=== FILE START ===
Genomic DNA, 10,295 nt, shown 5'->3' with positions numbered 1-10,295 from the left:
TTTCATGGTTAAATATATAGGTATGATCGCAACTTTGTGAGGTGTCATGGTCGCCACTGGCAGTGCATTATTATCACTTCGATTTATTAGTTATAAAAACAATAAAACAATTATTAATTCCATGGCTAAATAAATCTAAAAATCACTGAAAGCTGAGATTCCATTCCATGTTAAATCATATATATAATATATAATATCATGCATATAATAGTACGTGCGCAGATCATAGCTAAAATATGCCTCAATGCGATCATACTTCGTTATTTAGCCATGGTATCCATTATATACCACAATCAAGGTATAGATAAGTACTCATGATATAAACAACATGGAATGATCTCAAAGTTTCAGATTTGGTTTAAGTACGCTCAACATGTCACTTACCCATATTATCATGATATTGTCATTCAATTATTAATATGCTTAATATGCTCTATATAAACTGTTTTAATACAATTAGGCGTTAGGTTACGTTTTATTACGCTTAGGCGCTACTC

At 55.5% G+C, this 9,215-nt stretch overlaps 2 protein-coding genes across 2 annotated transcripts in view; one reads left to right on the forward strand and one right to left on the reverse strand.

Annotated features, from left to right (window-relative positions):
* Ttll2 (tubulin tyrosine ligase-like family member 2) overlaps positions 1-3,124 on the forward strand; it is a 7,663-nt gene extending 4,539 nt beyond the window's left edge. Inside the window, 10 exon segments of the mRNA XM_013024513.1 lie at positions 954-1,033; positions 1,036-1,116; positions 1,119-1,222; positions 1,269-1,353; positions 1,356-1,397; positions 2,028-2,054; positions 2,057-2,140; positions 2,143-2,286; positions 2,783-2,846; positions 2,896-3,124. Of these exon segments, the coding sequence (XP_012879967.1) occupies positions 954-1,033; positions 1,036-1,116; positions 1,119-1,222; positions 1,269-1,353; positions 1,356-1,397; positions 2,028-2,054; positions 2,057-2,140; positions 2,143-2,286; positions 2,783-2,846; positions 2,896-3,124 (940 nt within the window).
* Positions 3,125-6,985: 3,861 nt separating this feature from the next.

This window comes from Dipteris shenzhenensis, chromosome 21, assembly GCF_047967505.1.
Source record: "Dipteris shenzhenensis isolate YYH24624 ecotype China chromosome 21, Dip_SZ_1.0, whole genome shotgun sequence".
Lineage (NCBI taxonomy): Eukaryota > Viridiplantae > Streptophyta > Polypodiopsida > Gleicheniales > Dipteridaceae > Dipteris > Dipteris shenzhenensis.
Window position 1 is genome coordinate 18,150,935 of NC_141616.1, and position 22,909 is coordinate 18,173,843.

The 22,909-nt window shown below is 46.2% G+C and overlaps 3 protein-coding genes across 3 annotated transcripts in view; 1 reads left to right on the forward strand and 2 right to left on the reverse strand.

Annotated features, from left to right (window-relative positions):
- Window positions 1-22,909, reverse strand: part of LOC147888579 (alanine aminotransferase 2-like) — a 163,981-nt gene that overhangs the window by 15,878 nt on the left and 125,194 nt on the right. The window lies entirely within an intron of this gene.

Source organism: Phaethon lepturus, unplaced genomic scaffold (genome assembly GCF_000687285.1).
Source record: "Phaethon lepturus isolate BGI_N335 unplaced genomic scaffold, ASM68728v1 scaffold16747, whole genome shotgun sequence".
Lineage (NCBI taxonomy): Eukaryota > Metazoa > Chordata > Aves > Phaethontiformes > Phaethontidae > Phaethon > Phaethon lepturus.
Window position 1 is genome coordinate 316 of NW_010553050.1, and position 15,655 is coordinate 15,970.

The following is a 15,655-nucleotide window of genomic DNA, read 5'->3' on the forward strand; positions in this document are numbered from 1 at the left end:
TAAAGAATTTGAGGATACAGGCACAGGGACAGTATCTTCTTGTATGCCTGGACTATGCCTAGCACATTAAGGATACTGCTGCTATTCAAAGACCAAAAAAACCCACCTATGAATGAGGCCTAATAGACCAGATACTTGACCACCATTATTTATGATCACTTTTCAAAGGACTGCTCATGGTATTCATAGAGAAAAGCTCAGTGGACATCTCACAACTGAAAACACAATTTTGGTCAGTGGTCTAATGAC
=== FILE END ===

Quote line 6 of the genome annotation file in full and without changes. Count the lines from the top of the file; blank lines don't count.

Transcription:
* Positions 3,125-6,985: 3,861 nt separating this feature from the next.